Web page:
Characters: Ianto, Lisa, Others.
Spoilers: Cyberwoman, Countrycide.
Summary: Ianto always loved the countryside, but now his perspective has been changed.
Word Count: 1014
Written For: Challenge 80: Wide at beattheblackdog.
Disclaimer: I don’t own Torchwood, or the characters.
Back when he was just a boy, growing up on the estate, Ianto had revelled in the wide-open spaces of the countryside, and the Brecon Beacons in particular. He had a host of fond memories from his childhood of family days out during the school holidays. There were trips to the beach and to local parks, of course, but the majority involved getting out into the country and going for long hikes through the wilderness, hiking being an activity that cost very little. Money had often been tight back then, but it hadn’t mattered to Ianto; a packed picnic lunch for him and his family, and a tattered, dog-eared book on the flora and fauna of Wales had been all he’d needed. No matter how many times they went hiking, for him it was always an exciting adventure, full of wonderful discoveries.
His enthusiasm for the countryside stayed with him through his teens, when he’d grab his book, a sandwich, a bottle of pop, and a battered pair of binoculars he’d got at a jumble sale and cycle off to explore the closest rural areas to where he lived. By that time it had become an escape for him on the days when his tad was drinking too much, or hungover. It was the closest thing to freedom he could find, and it brought back memories of happier times, giving him hope that someday things might get better again.
Moving to London a few years later, he’d left the countryside far behind, but there were still parks for him to explore, and when the big city weighed on him the most he could escape to Wimbledon Common. After a year or so, he was recruited by Torchwood, and there he met Lisa, discovering in her a kindred spirit. Whenever they could, they’d take off for the country for a day, or a weekend, often camping if they were staying for a night or two. Lisa shared Ianto’s love of nature, and of unspoiled areas where you could see for miles. She was athletic, and enjoyed pitting herself against rough terrain as much as he did. During those two blissful years, his life was as close to idyllic as he could ever have imagined it being, and he was filled with hope for the future, with his beautiful Lisa by his side.
But then everything started to fall apart; the Battle of Canary Wharf happened, Lisa was partially converted, and he had to flee with her, trying to find a way to undo what the Cybermen had done to his beloved. In retrospect, his failure had been inevitable; he simply hadn’t wanted to accept that she was already lost to him, and his refusal to see the truth had cost lives. He was just lucky that only two people had died through his stupidity. It could have been so much worse.
During his suspension, once he’d pulled himself together a bit, he’d started going on long walks again, needing to get away from the claustrophobic confines of his tiny flat. At first he’d wandered aimlessly around Cardiff, but then, craving an escape from the people and noise of the city, he’d headed out into the country again, where the open spaces and the endless sky stretched wide above him eased the constriction in his chest and made him feel he could breathe again.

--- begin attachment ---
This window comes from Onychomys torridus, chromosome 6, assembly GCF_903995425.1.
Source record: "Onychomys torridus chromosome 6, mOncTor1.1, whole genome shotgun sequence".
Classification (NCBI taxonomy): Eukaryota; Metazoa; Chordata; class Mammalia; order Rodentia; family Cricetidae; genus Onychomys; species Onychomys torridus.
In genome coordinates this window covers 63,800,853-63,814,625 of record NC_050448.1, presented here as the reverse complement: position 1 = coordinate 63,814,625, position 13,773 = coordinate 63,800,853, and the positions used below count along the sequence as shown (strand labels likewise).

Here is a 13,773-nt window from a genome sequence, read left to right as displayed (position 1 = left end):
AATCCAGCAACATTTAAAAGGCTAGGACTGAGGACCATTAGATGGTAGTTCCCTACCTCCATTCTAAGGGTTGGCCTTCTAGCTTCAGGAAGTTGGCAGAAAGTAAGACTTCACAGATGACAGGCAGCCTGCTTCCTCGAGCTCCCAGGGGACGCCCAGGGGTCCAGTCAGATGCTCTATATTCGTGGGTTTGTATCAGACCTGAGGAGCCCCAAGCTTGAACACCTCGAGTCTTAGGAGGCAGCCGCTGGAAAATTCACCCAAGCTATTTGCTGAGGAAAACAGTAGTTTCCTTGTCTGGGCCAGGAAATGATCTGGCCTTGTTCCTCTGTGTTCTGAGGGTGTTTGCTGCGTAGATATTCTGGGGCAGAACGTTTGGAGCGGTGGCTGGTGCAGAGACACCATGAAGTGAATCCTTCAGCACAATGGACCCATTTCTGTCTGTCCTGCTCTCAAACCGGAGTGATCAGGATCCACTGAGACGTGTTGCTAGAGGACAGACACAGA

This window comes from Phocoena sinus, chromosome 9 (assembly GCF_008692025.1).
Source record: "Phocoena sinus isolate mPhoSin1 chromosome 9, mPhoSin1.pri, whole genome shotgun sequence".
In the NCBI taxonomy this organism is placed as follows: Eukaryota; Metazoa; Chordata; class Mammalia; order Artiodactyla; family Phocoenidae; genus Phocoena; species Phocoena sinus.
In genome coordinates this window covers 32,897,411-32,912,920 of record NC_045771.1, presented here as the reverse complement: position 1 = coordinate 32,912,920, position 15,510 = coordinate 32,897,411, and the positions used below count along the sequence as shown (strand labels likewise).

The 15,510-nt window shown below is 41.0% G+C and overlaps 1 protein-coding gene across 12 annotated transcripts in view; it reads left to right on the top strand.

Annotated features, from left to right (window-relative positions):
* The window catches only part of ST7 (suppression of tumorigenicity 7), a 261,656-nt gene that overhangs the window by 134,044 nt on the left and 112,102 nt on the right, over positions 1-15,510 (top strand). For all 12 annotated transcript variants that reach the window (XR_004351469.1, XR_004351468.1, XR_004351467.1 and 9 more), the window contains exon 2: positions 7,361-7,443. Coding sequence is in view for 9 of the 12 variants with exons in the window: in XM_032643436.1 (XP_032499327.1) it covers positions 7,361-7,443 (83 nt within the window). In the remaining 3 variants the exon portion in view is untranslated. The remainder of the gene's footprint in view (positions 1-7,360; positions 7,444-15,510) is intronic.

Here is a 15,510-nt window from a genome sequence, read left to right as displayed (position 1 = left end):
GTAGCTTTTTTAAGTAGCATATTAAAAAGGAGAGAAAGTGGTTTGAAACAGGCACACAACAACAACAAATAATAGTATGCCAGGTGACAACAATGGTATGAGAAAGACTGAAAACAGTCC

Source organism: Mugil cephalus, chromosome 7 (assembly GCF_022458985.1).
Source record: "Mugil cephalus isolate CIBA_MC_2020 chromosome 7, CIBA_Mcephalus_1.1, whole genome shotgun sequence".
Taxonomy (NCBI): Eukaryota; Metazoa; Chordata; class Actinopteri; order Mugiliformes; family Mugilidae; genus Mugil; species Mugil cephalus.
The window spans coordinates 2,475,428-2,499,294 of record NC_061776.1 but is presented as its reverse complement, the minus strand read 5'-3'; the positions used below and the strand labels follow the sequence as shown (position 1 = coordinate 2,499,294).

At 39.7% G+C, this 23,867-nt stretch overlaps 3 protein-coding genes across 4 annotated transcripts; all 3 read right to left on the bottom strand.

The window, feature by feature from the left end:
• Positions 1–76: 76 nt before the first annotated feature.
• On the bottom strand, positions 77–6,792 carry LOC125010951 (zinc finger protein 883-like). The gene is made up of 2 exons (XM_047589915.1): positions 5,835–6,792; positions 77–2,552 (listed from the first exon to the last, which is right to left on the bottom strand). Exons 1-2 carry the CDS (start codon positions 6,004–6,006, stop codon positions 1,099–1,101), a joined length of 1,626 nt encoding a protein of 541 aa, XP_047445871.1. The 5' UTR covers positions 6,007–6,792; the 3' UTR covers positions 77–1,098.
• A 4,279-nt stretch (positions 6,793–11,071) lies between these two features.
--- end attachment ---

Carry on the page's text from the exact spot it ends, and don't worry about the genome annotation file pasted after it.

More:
Roaming the countryside also brought back happy memories, of both his carefree childhood and of the times he’d spent with Lisa, strolling along, holding hands, and pointing out things of interest to each other. They’d left adulthood behind them in the city and mucked about like a pair of kids, rolling in the grass, splashing through streams or jumping over hem, chasing each other amongst the trees, sometimes even climbing them to swing from the branches, laughing all the time… Those were good memories to have, a balm to soothe the grief he felt over her loss; better to remember her as she had been when they’d been so happy, vibrantly alive and in love, than as she was those last few months, half encased in metal, strapped to the machine that enabled her to breathe, and in constant pain.
Returning to work after his suspension was difficult, and at first he clung to his recent memories of green fields and trees, and the freshness of the country air, just to sustain himself through the first couple of weeks. But gradually it grew easier; the people he worked with started to treat him more normally, and if they still didn’t trust him completely, for which he could hardly blame them, at least they were making an effort to be nicer to him. They even started to include him more, not only in conversations but on group outings for a meal or drinks after work. He didn’t always accept, but he appreciated the invitations nonetheless. Slowly, he began to feel as though he belonged and wasn’t just there on sufferance.
Then the whole incident with the cannibals happened, and in the space of a mere twenty-four hours the countryside, which had been his refuge from the stresses and sadnesses of his life for so long, was turned against him. The wide-open spaces he’d once equated with freedom now seemed to loom threateningly, making him feel exposed, while the trees and rocks provided hiding places where all manner of dangers might lurk. Even the wind, which he’d always found exhilarating in its wildness, now whispered eerily though the trees, or howled mournfully between the rocks, making a chill run down his spine.
He was plunged into grief again in addition to the horror he’d witnessed and the ordeal he’d been put through, this time mourning the loss of the sense of peace and contentment the countryside had always brought him, and the tarnishing of all his happy memories. The worst part was that he had no idea if he would ever be able to get past his new distrust of strangers and regain what the cannibals has stolen from him; his peace of mind.